It is a sad fact of the IT world that everything requires money. No matter how cool the new technology would be to have, no matter how critical the update or change may be, you are not going to be getting or doing anything about it unless you have the funds to spend.
In the modern corporation, all funds start in the office of the Chief Financial Officer (CFO). He/she reports to the CEO and at the end of the day, no money flows in the company unless the CFO says that it can. Darn it – can’t he/she see how critical your IT project is and just give you the funding that you need?
Elizabeth Millard over at Baseline magazine took the time to talk with CFOs in order to find out what we IT’ers need to do differently. It turns out that what we have here is a failure to communicate. Specifically, we in IT have a bad habit of telling the CFO what we are trying to do and our proposals are generally not very well put together.
What we seem to be failing to do is to look at how a CFO views the world. Everyone is coming to him/her asking for funding. They need to come up with a way to quickly accept or reject a request.
If a proposal crosses their desk that has the support of the CEO, then it has a pretty good chance of getting funded. However, if the proposal that the CFO is looking at is a low priority project or if the proposal is lacking any sort of clear time line for showing results, then you can pretty much forget about it being funded.
The burden of clearly explaining what an IT project is going do in simple, straightforward business language is the responsibility of the IT department – it’s not the CFO’s responsibility to learn our language. At the end of the day, we need to be able to describe what impact on the firm’s business goals, security, customer relationships, and worker productivity is going to be.
In order to capture the CFO’s attention, we need to be able to talk to them in terms that will catch their attention. This means that every IT project needs to be able to do three things simultaneously: minimize IT staffing levels, increase customer satisfaction, and (of course) save the firm money.
In the world of corporate finance, surprises are most unwelcome. A proposal should never show up on a CFO’s desk without having been well advertised in advance. This means that you need to set up a regular set of meetings between the CFO and IT management in order to keep the CFO appraised of IT challenges and initiatives.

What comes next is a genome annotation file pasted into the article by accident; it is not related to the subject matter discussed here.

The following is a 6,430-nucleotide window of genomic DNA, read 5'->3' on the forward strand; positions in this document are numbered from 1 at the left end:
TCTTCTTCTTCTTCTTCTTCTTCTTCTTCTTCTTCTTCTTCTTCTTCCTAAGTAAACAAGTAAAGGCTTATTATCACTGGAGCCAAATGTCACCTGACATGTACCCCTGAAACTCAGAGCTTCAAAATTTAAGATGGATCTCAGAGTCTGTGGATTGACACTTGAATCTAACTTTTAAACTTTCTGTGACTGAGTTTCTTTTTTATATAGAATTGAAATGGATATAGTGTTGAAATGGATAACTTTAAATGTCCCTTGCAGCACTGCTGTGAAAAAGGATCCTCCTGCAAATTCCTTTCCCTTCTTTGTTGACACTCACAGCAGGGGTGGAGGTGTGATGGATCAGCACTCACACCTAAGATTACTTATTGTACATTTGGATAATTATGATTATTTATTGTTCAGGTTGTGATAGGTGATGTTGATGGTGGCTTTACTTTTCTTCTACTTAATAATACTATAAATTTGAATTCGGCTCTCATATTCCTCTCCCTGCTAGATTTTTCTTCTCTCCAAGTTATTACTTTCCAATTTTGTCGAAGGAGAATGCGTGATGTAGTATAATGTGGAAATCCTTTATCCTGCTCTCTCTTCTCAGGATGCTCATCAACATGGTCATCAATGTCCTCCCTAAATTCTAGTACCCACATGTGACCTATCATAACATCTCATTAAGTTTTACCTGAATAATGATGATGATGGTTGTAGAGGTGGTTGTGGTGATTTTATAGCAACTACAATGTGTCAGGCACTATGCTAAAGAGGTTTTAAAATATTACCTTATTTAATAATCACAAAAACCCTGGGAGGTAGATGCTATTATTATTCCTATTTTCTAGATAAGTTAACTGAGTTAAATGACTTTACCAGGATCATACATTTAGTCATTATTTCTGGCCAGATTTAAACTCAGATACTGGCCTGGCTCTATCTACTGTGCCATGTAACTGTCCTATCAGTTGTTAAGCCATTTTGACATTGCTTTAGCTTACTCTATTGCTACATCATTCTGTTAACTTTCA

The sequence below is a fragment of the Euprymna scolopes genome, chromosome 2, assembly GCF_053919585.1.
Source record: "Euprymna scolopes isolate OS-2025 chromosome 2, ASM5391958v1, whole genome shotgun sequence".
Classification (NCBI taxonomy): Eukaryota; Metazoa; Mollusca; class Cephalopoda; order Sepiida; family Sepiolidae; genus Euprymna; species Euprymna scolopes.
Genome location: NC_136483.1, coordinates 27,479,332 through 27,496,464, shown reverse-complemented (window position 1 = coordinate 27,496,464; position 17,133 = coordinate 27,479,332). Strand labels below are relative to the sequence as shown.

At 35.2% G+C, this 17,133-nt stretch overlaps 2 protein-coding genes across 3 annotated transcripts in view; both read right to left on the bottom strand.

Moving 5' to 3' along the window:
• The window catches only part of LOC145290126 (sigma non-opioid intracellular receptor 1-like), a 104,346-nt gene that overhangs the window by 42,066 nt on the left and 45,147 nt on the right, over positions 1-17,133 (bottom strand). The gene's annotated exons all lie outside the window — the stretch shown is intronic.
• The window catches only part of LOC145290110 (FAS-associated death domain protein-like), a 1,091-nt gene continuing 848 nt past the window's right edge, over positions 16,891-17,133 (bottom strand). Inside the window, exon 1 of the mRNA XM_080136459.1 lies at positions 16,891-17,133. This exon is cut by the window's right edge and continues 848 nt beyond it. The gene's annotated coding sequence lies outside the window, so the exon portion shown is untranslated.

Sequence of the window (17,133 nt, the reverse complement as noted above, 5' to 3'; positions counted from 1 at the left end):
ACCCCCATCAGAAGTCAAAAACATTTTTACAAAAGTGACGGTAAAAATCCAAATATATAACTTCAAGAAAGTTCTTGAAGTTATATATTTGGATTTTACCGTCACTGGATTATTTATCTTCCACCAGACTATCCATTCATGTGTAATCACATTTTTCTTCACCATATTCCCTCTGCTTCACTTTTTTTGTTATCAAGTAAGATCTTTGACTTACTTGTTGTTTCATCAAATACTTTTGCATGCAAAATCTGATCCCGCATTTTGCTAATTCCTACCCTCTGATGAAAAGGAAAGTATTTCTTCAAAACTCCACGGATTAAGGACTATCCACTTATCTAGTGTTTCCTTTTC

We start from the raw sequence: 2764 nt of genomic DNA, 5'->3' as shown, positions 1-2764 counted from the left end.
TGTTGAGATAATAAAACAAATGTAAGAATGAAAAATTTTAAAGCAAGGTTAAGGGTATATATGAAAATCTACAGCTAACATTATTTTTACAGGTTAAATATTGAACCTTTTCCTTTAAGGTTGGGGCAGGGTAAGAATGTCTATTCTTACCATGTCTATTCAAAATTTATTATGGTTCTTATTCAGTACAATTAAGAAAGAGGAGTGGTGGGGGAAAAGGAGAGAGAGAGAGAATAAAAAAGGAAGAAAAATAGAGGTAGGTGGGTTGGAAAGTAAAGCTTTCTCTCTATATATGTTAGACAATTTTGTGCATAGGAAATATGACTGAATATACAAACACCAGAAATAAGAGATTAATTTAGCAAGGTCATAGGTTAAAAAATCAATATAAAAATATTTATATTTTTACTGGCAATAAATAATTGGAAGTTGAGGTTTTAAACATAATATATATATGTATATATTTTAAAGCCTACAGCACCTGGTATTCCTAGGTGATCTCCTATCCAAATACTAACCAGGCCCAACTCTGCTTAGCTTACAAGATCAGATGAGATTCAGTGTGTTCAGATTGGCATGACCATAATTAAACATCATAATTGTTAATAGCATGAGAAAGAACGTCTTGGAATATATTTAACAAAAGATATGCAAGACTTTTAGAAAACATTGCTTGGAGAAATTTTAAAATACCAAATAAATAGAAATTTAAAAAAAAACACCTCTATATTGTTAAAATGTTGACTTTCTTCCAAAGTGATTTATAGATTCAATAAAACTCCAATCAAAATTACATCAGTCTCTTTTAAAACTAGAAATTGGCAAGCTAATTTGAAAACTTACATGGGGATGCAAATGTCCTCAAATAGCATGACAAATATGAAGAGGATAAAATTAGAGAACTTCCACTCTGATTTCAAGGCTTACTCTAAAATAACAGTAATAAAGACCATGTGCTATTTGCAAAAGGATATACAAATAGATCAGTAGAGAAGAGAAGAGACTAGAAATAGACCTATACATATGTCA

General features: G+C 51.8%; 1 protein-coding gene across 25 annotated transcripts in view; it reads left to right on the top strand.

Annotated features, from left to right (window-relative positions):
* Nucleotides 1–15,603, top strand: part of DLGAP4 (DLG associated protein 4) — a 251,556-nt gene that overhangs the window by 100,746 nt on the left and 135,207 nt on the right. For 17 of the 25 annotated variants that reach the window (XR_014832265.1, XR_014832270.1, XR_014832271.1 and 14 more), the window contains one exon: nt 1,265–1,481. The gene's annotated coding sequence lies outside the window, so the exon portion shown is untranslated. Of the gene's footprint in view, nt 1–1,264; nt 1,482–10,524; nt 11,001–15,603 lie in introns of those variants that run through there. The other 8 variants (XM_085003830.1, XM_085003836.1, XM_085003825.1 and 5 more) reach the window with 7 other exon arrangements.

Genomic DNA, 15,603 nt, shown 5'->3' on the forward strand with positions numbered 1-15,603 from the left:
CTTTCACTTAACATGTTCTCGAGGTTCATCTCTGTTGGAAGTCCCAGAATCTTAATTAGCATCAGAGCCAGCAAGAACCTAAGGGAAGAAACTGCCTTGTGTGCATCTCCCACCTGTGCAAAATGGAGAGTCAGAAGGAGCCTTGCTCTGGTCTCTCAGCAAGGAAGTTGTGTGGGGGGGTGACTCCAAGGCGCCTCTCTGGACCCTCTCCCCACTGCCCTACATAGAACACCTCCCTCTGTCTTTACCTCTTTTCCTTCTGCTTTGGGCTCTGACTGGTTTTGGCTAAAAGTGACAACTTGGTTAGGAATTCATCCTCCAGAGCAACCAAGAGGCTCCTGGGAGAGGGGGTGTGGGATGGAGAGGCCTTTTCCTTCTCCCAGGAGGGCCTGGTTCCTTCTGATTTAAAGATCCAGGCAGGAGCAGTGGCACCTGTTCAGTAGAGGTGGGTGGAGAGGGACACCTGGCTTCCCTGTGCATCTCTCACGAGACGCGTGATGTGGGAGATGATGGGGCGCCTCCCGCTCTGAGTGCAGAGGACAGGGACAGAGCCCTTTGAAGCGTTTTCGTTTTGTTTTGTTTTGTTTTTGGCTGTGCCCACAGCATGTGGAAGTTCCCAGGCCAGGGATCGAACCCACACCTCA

IT and the finance department actually have a lot in common. Both are committed to making the company successful. Areas of overlap include managing services provided by the firm, storage of company records, disaster recovery and business continuity planning, regulatory compliance and discovery initiatives, and security.
No IT project ever gets done in a flash – there are always phases to our projects. These phases need to be carefully spelled out to the CFO and the value to the firm that the project will provide at the end of each phase needs to be clearly stated.
One final thought: a great way to get a CFO to NOT approve your project is to tell the CFO that the project is urgent and then ask him / her to quickly make a decision. More often than not they will – NO!
Take your time and talk with the CFO to make sure that he/she understands how much the project will cost, what risks it comes with, and what you expect the outcome to be. This is your best path to getting the CFO to approve the IT funding that your projects so desperately need.
What is your IT department’s relationship with your CFO today? Do you have regular meetings with your CFO to keep him/her up-to-date on IT initiatives or do you surprise the CFO with funding requests? How many of your project funding requests does the CFO approve and how many does the CFO reject? Leave me a comment and let me know what you are thinking.